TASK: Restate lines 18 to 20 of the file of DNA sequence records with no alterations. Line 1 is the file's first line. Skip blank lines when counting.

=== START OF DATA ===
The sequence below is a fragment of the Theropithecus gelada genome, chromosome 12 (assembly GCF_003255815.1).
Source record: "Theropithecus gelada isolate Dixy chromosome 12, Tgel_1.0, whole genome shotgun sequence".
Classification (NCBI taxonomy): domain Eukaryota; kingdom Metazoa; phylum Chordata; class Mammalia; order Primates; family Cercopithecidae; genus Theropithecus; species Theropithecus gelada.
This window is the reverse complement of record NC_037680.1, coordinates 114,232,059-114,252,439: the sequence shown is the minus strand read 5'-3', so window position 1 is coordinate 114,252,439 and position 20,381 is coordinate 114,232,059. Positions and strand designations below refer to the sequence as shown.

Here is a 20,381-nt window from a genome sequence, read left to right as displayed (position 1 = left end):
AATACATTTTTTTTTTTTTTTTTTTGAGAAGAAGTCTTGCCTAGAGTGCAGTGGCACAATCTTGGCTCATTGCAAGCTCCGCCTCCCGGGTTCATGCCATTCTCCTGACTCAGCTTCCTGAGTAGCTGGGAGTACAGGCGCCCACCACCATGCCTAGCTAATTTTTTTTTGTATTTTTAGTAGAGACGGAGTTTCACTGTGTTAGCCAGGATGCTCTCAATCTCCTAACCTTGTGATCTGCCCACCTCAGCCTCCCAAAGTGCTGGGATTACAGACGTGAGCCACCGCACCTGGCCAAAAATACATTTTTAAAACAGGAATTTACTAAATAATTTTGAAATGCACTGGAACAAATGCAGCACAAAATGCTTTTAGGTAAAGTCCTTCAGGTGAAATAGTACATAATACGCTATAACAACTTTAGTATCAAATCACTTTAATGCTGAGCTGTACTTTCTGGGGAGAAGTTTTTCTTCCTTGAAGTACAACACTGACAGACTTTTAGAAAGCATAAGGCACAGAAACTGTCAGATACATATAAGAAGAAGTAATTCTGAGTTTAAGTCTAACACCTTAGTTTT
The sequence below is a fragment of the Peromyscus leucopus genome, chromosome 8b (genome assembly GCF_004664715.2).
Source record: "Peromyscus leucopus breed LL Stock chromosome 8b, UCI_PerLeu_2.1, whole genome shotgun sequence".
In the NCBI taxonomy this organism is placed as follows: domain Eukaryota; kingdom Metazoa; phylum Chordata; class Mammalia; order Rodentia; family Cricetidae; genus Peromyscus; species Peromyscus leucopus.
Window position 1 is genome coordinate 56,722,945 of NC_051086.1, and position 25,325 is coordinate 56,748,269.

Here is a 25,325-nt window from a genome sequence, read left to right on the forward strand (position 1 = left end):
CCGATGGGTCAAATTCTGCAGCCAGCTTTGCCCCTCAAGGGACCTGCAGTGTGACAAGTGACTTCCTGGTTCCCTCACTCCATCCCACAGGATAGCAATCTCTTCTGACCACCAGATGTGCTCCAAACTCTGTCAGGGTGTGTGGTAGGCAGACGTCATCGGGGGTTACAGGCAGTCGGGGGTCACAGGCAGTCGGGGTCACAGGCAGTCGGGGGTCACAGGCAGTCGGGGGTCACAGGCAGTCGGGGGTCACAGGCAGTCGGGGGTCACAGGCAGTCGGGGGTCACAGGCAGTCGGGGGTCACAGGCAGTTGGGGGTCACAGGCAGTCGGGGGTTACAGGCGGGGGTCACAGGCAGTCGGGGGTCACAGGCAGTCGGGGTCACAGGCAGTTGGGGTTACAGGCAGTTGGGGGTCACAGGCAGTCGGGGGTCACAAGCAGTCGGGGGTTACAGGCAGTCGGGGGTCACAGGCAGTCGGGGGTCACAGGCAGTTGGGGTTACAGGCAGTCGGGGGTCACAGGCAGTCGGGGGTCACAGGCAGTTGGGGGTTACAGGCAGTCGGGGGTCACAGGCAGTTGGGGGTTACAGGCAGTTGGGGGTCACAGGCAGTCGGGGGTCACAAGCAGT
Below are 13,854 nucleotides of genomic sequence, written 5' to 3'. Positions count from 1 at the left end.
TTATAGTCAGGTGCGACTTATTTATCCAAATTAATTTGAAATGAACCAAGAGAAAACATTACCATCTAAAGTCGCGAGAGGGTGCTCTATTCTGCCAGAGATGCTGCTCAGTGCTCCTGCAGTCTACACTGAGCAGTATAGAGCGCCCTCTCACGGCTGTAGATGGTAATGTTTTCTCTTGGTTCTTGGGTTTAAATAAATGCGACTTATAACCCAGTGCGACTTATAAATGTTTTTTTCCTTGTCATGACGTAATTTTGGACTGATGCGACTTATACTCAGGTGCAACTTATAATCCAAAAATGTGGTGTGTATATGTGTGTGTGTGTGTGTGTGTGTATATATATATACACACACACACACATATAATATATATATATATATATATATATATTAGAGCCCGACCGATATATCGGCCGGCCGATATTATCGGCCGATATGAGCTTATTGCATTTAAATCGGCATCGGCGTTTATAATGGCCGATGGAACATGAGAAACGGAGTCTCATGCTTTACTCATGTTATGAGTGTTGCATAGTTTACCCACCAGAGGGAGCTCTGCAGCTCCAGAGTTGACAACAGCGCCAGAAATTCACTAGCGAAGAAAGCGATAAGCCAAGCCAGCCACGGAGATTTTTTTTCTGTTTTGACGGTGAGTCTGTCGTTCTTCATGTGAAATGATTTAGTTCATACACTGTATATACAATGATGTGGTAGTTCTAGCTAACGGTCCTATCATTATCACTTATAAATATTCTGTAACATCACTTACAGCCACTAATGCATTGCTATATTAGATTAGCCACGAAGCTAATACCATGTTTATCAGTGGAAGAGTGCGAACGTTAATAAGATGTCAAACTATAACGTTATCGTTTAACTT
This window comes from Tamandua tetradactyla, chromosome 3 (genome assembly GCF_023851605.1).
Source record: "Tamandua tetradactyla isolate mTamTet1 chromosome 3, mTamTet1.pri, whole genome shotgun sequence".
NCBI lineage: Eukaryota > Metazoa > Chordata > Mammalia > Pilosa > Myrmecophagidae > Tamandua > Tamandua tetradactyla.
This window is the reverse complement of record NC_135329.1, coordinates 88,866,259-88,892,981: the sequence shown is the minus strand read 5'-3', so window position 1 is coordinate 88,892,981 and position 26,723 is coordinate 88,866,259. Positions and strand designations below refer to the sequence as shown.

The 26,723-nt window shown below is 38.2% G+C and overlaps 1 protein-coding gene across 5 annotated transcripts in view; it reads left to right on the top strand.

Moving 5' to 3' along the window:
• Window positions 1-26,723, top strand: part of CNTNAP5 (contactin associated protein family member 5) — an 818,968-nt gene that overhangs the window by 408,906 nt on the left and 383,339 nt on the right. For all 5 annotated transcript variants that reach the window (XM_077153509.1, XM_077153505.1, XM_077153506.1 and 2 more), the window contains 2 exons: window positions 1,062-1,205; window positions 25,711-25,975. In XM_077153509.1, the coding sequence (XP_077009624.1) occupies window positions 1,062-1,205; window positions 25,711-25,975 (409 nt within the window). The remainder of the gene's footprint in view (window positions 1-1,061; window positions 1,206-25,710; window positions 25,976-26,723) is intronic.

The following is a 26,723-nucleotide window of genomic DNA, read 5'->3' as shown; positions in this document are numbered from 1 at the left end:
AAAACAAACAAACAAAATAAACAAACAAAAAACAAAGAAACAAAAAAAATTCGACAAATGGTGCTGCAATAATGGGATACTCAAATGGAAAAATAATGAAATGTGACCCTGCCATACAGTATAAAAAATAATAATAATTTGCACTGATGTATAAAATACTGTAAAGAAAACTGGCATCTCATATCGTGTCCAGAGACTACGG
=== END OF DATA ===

This window is the reverse complement of record NC_135329.1, coordinates 88,866,259-88,892,981: the sequence shown is the minus strand read 5'-3', so window position 1 is coordinate 88,892,981 and position 26,723 is coordinate 88,866,259. Positions and strand designations below refer to the sequence as shown.

The 26,723-nt window shown below is 38.2% G+C and overlaps 1 protein-coding gene across 5 annotated transcripts in view; it reads left to right on the top strand.

Moving 5' to 3' along the window: